If not for those lawless “out-of-towners,” Wilkes-Barre and surrounding areas would be peaceful, crime-free places just like in the old days, right?
That’s the common — but misguided — conclusion many area residents voice when discussing this year’s spate of homicides in Wilkes-Barre. Ten people have been shot and killed within the city’s boundaries so far this year. The unnerving situation begs for a coordinated and sustained response from the police and the larger community. But any blueprint for combating violent crime should be based on social science and best law enforcement practices, not rooted in fear of the “outsider,” racism or unrealistic perceptions of the past.
For perspective, turn to just about any edition of the “Record Almanac and Year Book,” a longstanding series printed by the former Wilkes-Barre Record newspaper. We pulled the 1917 edition and read about these deadly incidents; all occurred over a 12-month period in 1915 and 1916:
• “December 12, 1915, Charles Owens of Nanticoke, 25 years, died of bullet wounds. Was found dying along a road in Hanover Township, but failed to state how or by whom he was shot.”
• “December 12, 1915, the headless body of an unidentified man was found in a swamp near Sugar Notch.”
• “January 29, 1916, the coroner’s jury decided that Mrs. August Leahm of Wilkes-Barre, who was suppose to have committed suicide, was shot by some party unknown.”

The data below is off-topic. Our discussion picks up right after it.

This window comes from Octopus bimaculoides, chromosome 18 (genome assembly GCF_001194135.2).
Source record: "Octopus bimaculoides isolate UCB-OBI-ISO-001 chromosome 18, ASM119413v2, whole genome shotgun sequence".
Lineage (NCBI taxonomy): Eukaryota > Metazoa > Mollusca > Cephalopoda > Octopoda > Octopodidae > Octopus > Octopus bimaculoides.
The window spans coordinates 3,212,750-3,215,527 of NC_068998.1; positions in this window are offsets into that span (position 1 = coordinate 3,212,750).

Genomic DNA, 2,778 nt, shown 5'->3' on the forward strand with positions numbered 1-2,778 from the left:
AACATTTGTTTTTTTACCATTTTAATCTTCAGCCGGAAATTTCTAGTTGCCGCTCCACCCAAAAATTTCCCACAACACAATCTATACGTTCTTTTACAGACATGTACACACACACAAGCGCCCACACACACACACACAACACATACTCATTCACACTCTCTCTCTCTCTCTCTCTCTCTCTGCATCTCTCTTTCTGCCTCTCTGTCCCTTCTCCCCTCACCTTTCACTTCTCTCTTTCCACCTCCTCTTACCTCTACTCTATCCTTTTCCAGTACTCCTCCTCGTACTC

• “February 8, Paoa Giudice of Pittston was shot to death while leaving his home to go to work, believed to be due to a secret society feud.”
• “May 27, Mrs. George Petran of Wilkes-Barre, 30 years, shot and killed by a border because, it is alleged, she opposed his marriage to a relative.”
• “July 23, Pietro Dizzorr of Swoyersville, shot during a quarrel.”
• “September 13, Alexander Stamkewicz of Brookside died of injuries sustained in a saloon fight.”
• “September 28, Luigi Pilotti of Pringle, 28 years, was killed by a bullet fired through a door, having been mistaken for someone else.”
In total for that year, Luzerne County homicides numbered 21. The figure doesn’t minimize the bloodshed and heartache experienced in a single Wyoming Valley city this year, nor does it suggest area residents should look at the encroachment of violent and often drug-fueled crime into their neighborhoods as acceptable.
It does, however, serve as a reminder of the ceaseless toll inflicted on our communities when some among us allow their actions to be driven by jealousy, rage, greed and the worst of our human tendencies.
In the face of today’s criminal troubles, we should respond with only our best.